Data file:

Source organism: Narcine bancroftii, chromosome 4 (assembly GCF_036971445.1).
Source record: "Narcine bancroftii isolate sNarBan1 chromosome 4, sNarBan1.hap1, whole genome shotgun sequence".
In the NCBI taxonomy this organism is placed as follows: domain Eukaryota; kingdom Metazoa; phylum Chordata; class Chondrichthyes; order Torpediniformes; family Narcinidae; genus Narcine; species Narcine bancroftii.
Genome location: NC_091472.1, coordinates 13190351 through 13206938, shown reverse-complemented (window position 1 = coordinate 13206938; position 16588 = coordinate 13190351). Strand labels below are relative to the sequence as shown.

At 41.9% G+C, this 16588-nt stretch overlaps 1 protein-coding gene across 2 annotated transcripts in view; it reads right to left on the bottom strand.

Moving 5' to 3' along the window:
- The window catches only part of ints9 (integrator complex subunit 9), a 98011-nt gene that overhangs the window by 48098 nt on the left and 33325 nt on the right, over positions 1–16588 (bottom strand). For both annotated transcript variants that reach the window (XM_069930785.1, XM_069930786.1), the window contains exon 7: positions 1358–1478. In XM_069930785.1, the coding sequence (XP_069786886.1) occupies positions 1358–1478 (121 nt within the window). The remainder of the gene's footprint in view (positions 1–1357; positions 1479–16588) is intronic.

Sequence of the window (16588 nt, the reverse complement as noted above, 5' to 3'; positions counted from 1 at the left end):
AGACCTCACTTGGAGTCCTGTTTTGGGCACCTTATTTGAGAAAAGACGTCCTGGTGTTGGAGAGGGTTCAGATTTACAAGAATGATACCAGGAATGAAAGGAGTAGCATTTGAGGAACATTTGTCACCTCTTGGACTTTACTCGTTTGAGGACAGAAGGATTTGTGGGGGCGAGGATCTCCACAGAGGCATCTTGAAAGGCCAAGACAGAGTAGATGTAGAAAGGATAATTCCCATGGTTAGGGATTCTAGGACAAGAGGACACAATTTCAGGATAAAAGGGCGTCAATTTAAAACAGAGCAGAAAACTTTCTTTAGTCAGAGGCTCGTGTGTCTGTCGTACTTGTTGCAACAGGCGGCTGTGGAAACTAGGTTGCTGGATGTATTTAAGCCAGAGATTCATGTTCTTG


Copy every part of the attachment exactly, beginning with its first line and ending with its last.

Source organism: Narcine bancroftii, chromosome 4 (assembly GCF_036971445.1).
Source record: "Narcine bancroftii isolate sNarBan1 chromosome 4, sNarBan1.hap1, whole genome shotgun sequence".
In the NCBI taxonomy this organism is placed as follows: domain Eukaryota; kingdom Metazoa; phylum Chordata; class Chondrichthyes; order Torpediniformes; family Narcinidae; genus Narcine; species Narcine bancroftii.
Genome location: NC_091472.1, coordinates 13190351 through 13206938, shown reverse-complemented (window position 1 = coordinate 13206938; position 16588 = coordinate 13190351). Strand labels below are relative to the sequence as shown.

At 41.9% G+C, this 16588-nt stretch overlaps 1 protein-coding gene across 2 annotated transcripts in view; it reads right to left on the bottom strand.

Moving 5' to 3' along the window:
- The window catches only part of ints9 (integrator complex subunit 9), a 98011-nt gene that overhangs the window by 48098 nt on the left and 33325 nt on the right, over positions 1–16588 (bottom strand). For both annotated transcript variants that reach the window (XM_069930785.1, XM_069930786.1), the window contains exon 7: positions 1358–1478. In XM_069930785.1, the coding sequence (XP_069786886.1) occupies positions 1358–1478 (121 nt within the window). The remainder of the gene's footprint in view (positions 1–1357; positions 1479–16588) is intronic.

Sequence of the window (16588 nt, the reverse complement as noted above, 5' to 3'; positions counted from 1 at the left end):
AGACCTCACTTGGAGTCCTGTTTTGGGCACCTTATTTGAGAAAAGACGTCCTGGTGTTGGAGAGGGTTCAGATTTACAAGAATGATACCAGGAATGAAAGGAGTAGCATTTGAGGAACATTTGTCACCTCTTGGACTTTACTCGTTTGAGGACAGAAGGATTTGTGGGGGCGAGGATCTCCACAGAGGCATCTTGAAAGGCCAAGACAGAGTAGATGTAGAAAGGATAATTCCCATGGTTAGGGATTCTAGGACAAGAGGACACAATTTCAGGATAAAAGGGCGTCAATTTAAAACAGAGCAGAAAACTTTCTTTAGTCAGAGGCTCGTGTGTCTGTCGTACTTGTTGCAACAGGCGGCTGTGGAAACTAGGTTGCTGGATGTATTTAAGCCAGAGATTCATGTTCTTG